The local legends turned out to be true.
1980s kids (and many others) will never forget The Goonies, an adventure-filled movie about a group of kids that go searching for the lost pirate treasure of One-eyed Willy near Astoria, Oregon. While this story is pure fiction, many have speculated over the years that the inspiration for this theme came from a real life shipwreck in the area. In this case it was actually Spanish galleon named the Santo Cristo de Burgos.
The shipwreck is legendary in the area around Astoria as the “Beeswax Wreck” since the ship was carrying loads of beeswax for candles when it sank in 1693. Spanish ships usually harvested resources from the New World to trade back in Europe. But, this was a ship carrying supplies to the New World, including quantities of Chinese porcelain brought from Manila and destined for Acapulco.
This trade route was more than 6,000 miles long and saw the exchange of New World silver for Asian goods over a period of nearly 250 years. Spices, exotic woods, and fabrics were among popular commodities brought from Asia to Mexico via Manila, one of Spain’s many colonial territories.
In 2020 a rock hunter was searching on the beach when he came across timbers that seemed like they could be from the infamous shipwreck. It took 2 years to arrange volunteers to look for more pieces of the ship, but in summer of 2022 efforts converged and many more pieces of the ship were found near Manzanita, Oregon.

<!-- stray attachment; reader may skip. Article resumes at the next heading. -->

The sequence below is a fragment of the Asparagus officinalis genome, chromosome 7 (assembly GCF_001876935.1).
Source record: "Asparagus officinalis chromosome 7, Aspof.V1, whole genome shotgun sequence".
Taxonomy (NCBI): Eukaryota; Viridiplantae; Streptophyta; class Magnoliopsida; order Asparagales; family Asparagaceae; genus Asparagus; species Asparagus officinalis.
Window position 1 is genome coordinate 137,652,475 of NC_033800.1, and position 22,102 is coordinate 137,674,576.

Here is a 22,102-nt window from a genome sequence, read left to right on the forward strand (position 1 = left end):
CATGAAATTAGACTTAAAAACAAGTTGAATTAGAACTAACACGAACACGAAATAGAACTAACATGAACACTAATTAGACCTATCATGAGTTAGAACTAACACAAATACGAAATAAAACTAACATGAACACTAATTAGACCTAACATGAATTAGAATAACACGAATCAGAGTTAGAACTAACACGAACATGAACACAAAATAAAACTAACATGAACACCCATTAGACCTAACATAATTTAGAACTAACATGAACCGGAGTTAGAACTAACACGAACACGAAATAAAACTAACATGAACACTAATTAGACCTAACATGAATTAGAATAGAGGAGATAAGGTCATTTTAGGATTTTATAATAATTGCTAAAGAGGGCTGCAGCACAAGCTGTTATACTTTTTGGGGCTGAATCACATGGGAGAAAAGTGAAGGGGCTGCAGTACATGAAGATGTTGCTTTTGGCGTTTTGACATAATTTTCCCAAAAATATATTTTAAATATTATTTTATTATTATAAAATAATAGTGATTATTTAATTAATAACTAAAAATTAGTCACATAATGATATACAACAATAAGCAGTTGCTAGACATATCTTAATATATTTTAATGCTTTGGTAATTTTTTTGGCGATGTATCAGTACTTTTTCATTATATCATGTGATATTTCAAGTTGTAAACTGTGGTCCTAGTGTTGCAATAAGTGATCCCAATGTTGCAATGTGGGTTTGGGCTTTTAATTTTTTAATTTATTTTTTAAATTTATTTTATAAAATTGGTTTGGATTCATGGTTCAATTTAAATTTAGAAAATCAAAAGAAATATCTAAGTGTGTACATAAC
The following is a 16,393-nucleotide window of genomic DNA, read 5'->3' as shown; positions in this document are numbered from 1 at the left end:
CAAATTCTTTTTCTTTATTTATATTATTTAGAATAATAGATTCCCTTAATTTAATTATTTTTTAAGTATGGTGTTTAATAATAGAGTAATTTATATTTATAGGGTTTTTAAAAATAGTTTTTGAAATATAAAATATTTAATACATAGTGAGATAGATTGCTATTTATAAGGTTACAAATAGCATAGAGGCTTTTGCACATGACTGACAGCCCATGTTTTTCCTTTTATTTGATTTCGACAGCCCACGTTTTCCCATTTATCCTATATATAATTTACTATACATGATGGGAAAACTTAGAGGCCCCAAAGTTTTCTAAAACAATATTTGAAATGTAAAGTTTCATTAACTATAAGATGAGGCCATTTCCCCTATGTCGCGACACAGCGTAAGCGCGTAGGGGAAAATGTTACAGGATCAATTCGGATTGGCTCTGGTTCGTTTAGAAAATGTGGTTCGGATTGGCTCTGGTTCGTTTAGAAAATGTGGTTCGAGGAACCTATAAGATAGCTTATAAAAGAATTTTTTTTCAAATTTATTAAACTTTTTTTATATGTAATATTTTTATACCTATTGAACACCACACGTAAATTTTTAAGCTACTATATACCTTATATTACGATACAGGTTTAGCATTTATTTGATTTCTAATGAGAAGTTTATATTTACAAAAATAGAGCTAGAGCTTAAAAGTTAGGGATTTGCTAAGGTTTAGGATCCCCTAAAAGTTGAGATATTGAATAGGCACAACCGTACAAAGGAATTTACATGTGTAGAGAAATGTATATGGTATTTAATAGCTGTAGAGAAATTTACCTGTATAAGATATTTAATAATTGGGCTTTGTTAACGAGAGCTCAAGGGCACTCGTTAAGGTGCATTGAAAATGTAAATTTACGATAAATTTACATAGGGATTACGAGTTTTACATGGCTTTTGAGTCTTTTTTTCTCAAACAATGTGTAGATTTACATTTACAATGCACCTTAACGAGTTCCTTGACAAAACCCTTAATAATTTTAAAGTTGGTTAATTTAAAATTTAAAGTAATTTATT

According to the Maritime Archeological Society the wreck pre-dated American settlers in the area and Native American oral storytelling traditions included this shipwreck among their narratives. Shards of broken pottery were sharpened into projectile points by the local Nehalem tribe as well, and a few of the surviving crew were said to have settled among the Native Americans.
In the past large amounts of wax pieces washed up onto the shore, stamped with Spanish shipping marks. However, a single “jackpot” of other items and pieces of the wreck had never been discovered in modern times.
The most recent finds of the wooden pieces of the shipwreck had to be collected during a short window when the water was at low tide. It is believed by researchers that these pieces comprise the lower parts of the ship, known as the ribs, as well as some pieces that may have come from the upper decking.
It may not be pirate gold, but this find is the discovery of a lifetime and will be studied more closely in the coming months and years in an effort to publish a scientific paper on the historic shipwreck.